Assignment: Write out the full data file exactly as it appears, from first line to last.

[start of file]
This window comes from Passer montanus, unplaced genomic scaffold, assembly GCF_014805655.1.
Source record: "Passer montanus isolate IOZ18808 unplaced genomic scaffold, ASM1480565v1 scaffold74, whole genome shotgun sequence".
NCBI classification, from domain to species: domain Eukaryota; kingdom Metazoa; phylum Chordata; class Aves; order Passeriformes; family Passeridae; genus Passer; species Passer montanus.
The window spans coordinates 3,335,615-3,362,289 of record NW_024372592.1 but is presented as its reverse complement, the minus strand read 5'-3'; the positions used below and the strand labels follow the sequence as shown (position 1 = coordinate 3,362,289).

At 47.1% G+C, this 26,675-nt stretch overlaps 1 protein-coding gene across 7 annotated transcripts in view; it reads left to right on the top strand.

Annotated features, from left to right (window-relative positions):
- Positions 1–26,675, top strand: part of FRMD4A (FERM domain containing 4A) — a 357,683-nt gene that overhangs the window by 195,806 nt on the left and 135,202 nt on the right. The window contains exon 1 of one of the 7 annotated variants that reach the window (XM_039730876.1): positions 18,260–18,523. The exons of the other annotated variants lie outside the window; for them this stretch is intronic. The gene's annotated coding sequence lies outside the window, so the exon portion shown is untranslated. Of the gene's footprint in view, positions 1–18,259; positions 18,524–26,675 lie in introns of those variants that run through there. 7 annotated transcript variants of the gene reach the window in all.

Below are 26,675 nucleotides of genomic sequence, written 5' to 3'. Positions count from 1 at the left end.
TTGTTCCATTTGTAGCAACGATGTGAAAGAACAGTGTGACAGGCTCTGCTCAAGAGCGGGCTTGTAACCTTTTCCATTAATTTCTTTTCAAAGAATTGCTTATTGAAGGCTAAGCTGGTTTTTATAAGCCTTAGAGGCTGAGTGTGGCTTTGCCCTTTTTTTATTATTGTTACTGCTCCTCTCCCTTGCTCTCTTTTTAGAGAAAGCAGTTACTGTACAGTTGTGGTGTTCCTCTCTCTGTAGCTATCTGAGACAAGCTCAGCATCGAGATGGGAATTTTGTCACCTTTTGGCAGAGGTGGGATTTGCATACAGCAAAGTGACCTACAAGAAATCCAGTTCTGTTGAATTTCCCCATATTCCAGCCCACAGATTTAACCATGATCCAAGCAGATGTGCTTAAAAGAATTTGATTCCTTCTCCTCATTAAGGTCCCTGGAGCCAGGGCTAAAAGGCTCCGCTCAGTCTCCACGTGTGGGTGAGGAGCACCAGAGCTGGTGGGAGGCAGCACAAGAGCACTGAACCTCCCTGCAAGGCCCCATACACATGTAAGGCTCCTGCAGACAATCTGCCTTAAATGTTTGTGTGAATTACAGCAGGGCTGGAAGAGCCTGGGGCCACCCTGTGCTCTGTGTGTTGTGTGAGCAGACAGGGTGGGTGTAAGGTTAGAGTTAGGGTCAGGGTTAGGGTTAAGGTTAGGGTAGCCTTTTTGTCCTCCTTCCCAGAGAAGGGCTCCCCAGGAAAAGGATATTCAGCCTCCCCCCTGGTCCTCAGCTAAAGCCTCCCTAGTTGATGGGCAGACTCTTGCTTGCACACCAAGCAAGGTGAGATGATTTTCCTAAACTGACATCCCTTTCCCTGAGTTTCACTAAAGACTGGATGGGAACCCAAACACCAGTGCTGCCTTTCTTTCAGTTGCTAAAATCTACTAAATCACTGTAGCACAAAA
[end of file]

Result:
This window comes from Passer montanus, unplaced genomic scaffold, assembly GCF_014805655.1.
Source record: "Passer montanus isolate IOZ18808 unplaced genomic scaffold, ASM1480565v1 scaffold74, whole genome shotgun sequence".
NCBI classification, from domain to species: domain Eukaryota; kingdom Metazoa; phylum Chordata; class Aves; order Passeriformes; family Passeridae; genus Passer; species Passer montanus.
The window spans coordinates 3,335,615-3,362,289 of record NW_024372592.1 but is presented as its reverse complement, the minus strand read 5'-3'; the positions used below and the strand labels follow the sequence as shown (position 1 = coordinate 3,362,289).

At 47.1% G+C, this 26,675-nt stretch overlaps 1 protein-coding gene across 7 annotated transcripts in view; it reads left to right on the top strand.

Annotated features, from left to right (window-relative positions):
- Positions 1–26,675, top strand: part of FRMD4A (FERM domain containing 4A) — a 357,683-nt gene that overhangs the window by 195,806 nt on the left and 135,202 nt on the right. The window contains exon 1 of one of the 7 annotated variants that reach the window (XM_039730876.1): positions 18,260–18,523. The exons of the other annotated variants lie outside the window; for them this stretch is intronic. The gene's annotated coding sequence lies outside the window, so the exon portion shown is untranslated. Of the gene's footprint in view, positions 1–18,259; positions 18,524–26,675 lie in introns of those variants that run through there. 7 annotated transcript variants of the gene reach the window in all.

Below are 26,675 nucleotides of genomic sequence, written 5' to 3'. Positions count from 1 at the left end.
TTGTTCCATTTGTAGCAACGATGTGAAAGAACAGTGTGACAGGCTCTGCTCAAGAGCGGGCTTGTAACCTTTTCCATTAATTTCTTTTCAAAGAATTGCTTATTGAAGGCTAAGCTGGTTTTTATAAGCCTTAGAGGCTGAGTGTGGCTTTGCCCTTTTTTTATTATTGTTACTGCTCCTCTCCCTTGCTCTCTTTTTAGAGAAAGCAGTTACTGTACAGTTGTGGTGTTCCTCTCTCTGTAGCTATCTGAGACAAGCTCAGCATCGAGATGGGAATTTTGTCACCTTTTGGCAGAGGTGGGATTTGCATACAGCAAAGTGACCTACAAGAAATCCAGTTCTGTTGAATTTCCCCATATTCCAGCCCACAGATTTAACCATGATCCAAGCAGATGTGCTTAAAAGAATTTGATTCCTTCTCCTCATTAAGGTCCCTGGAGCCAGGGCTAAAAGGCTCCGCTCAGTCTCCACGTGTGGGTGAGGAGCACCAGAGCTGGTGGGAGGCAGCACAAGAGCACTGAACCTCCCTGCAAGGCCCCATACACATGTAAGGCTCCTGCAGACAATCTGCCTTAAATGTTTGTGTGAATTACAGCAGGGCTGGAAGAGCCTGGGGCCACCCTGTGCTCTGTGTGTTGTGTGAGCAGACAGGGTGGGTGTAAGGTTAGAGTTAGGGTCAGGGTTAGGGTTAAGGTTAGGGTAGCCTTTTTGTCCTCCTTCCCAGAGAAGGGCTCCCCAGGAAAAGGATATTCAGCCTCCCCCCTGGTCCTCAGCTAAAGCCTCCCTAGTTGATGGGCAGACTCTTGCTTGCACACCAAGCAAGGTGAGATGATTTTCCTAAACTGACATCCCTTTCCCTGAGTTTCACTAAAGACTGGATGGGAACCCAAACACCAGTGCTGCCTTTCTTTCAGTTGCTAAAATCTACTAAATCACTGTAGCACAAAA